6. In the resident’s email of 12 July 2020, he expressed his dissatisfaction that not all of his complaint aspects had been addressed. The resident advised that he had not received a response regarding the premature closure of his complaint; nor had he received a response to receiving a payment plan agreement letter when no such agreement was made; and he had not received a response in regard to the non-receipt of a letter he had requested following the phone call with the landlord on 16 January 2020. Furthermore, he stated that he had previously requested that the landlord send him hard copies of the landlord’s Arrears Policy but to date he had not received anything. Lastly, he wanted to know:

a.     Why it took the landlord over six months to get a response to his complaint, which included involving the Housing Ombudsman; and

b.     Whether his complaint had been escalated to stage two of the landlord’s complaints procedure, as he was dissatisfied with the stage one complaint response.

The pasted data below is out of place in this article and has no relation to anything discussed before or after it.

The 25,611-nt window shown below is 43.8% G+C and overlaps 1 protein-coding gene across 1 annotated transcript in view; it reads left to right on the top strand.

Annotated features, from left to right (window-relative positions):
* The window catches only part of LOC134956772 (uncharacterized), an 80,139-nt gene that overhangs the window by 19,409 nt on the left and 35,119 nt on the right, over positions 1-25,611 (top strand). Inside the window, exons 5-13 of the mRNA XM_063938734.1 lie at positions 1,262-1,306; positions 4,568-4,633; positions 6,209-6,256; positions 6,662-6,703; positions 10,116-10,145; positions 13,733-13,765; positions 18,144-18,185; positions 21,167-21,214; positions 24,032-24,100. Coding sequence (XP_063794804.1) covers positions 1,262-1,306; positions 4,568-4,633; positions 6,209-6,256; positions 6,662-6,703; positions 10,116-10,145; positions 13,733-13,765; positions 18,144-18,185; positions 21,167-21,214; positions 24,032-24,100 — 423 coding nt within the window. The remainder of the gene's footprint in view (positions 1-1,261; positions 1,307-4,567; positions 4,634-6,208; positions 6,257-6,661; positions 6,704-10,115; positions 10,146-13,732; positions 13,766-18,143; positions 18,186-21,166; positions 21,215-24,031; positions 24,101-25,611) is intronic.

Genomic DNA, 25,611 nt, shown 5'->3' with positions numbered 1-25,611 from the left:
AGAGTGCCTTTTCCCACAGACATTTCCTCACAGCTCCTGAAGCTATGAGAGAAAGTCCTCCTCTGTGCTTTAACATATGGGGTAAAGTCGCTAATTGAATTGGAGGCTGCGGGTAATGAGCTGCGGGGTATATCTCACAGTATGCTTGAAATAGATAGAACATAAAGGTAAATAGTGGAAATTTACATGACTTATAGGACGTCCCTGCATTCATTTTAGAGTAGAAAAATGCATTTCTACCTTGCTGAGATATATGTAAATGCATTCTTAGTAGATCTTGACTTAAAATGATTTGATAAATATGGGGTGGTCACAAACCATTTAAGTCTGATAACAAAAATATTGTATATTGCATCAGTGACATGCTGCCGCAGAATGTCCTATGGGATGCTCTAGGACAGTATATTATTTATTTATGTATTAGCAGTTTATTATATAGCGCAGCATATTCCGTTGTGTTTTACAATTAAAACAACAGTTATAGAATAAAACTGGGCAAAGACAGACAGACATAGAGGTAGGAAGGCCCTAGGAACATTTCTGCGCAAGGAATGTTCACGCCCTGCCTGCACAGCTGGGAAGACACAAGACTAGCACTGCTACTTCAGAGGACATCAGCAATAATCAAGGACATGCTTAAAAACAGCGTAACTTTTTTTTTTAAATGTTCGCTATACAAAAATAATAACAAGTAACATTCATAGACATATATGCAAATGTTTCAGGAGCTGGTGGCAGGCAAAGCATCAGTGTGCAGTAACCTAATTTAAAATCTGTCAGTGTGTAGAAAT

1. In the landlord’s email of 20 July 2020, the landlord confirmed that it was happy with its complaint response of 2 July 2020, although it said it could have expanded on the resident’s concerns about the premature closure of the complaint. It confirmed the case should not have been closed and apologised for the distress caused. It explained that the correct process was not followed, and the case should have remained open until he was satisfied matters had been resolved. The landlord added that the member of staff who closed the complaint had received training, to ensure issues such as this did not occur moving forward. The landlord concluded by acknowledging the resident’s wish to escalate the complaint and asked the resident to clarify why he remained dissatisfied and to provide the outcome he desired to resolve the complaint. The landlord advised that if it did not hear back from the resident within two weeks, it would close the complaint.